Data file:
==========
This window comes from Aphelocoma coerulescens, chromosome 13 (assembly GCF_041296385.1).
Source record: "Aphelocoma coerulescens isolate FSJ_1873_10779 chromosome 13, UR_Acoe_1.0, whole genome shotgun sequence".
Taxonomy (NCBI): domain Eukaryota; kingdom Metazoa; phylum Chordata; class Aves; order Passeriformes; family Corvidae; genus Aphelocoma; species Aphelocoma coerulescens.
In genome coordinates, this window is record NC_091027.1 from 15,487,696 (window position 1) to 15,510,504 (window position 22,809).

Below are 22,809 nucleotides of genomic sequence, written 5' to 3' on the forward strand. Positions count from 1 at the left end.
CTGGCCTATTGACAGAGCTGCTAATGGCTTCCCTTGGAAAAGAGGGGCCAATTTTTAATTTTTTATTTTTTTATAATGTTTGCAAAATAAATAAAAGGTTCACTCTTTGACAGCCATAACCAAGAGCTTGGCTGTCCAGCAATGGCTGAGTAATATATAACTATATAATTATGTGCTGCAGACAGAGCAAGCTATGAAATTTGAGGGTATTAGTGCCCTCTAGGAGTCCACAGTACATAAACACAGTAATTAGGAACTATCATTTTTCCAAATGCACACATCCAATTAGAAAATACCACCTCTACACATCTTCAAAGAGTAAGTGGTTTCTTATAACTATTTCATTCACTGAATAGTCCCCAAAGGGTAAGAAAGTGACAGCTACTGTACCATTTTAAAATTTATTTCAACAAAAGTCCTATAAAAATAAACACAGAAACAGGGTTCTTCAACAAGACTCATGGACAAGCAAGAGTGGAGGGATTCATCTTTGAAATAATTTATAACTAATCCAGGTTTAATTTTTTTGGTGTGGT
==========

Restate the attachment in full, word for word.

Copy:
This window comes from Aphelocoma coerulescens, chromosome 13 (assembly GCF_041296385.1).
Source record: "Aphelocoma coerulescens isolate FSJ_1873_10779 chromosome 13, UR_Acoe_1.0, whole genome shotgun sequence".
Taxonomy (NCBI): domain Eukaryota; kingdom Metazoa; phylum Chordata; class Aves; order Passeriformes; family Corvidae; genus Aphelocoma; species Aphelocoma coerulescens.
In genome coordinates, this window is record NC_091027.1 from 15,487,696 (window position 1) to 15,510,504 (window position 22,809).

Below are 22,809 nucleotides of genomic sequence, written 5' to 3' on the forward strand. Positions count from 1 at the left end.
CTGGCCTATTGACAGAGCTGCTAATGGCTTCCCTTGGAAAAGAGGGGCCAATTTTTAATTTTTTATTTTTTTATAATGTTTGCAAAATAAATAAAAGGTTCACTCTTTGACAGCCATAACCAAGAGCTTGGCTGTCCAGCAATGGCTGAGTAATATATAACTATATAATTATGTGCTGCAGACAGAGCAAGCTATGAAATTTGAGGGTATTAGTGCCCTCTAGGAGTCCACAGTACATAAACACAGTAATTAGGAACTATCATTTTTCCAAATGCACACATCCAATTAGAAAATACCACCTCTACACATCTTCAAAGAGTAAGTGGTTTCTTATAACTATTTCATTCACTGAATAGTCCCCAAAGGGTAAGAAAGTGACAGCTACTGTACCATTTTAAAATTTATTTCAACAAAAGTCCTATAAAAATAAACACAGAAACAGGGTTCTTCAACAAGACTCATGGACAAGCAAGAGTGGAGGGATTCATCTTTGAAATAATTTATAACTAATCCAGGTTTAATTTTTTTGGTGTGGT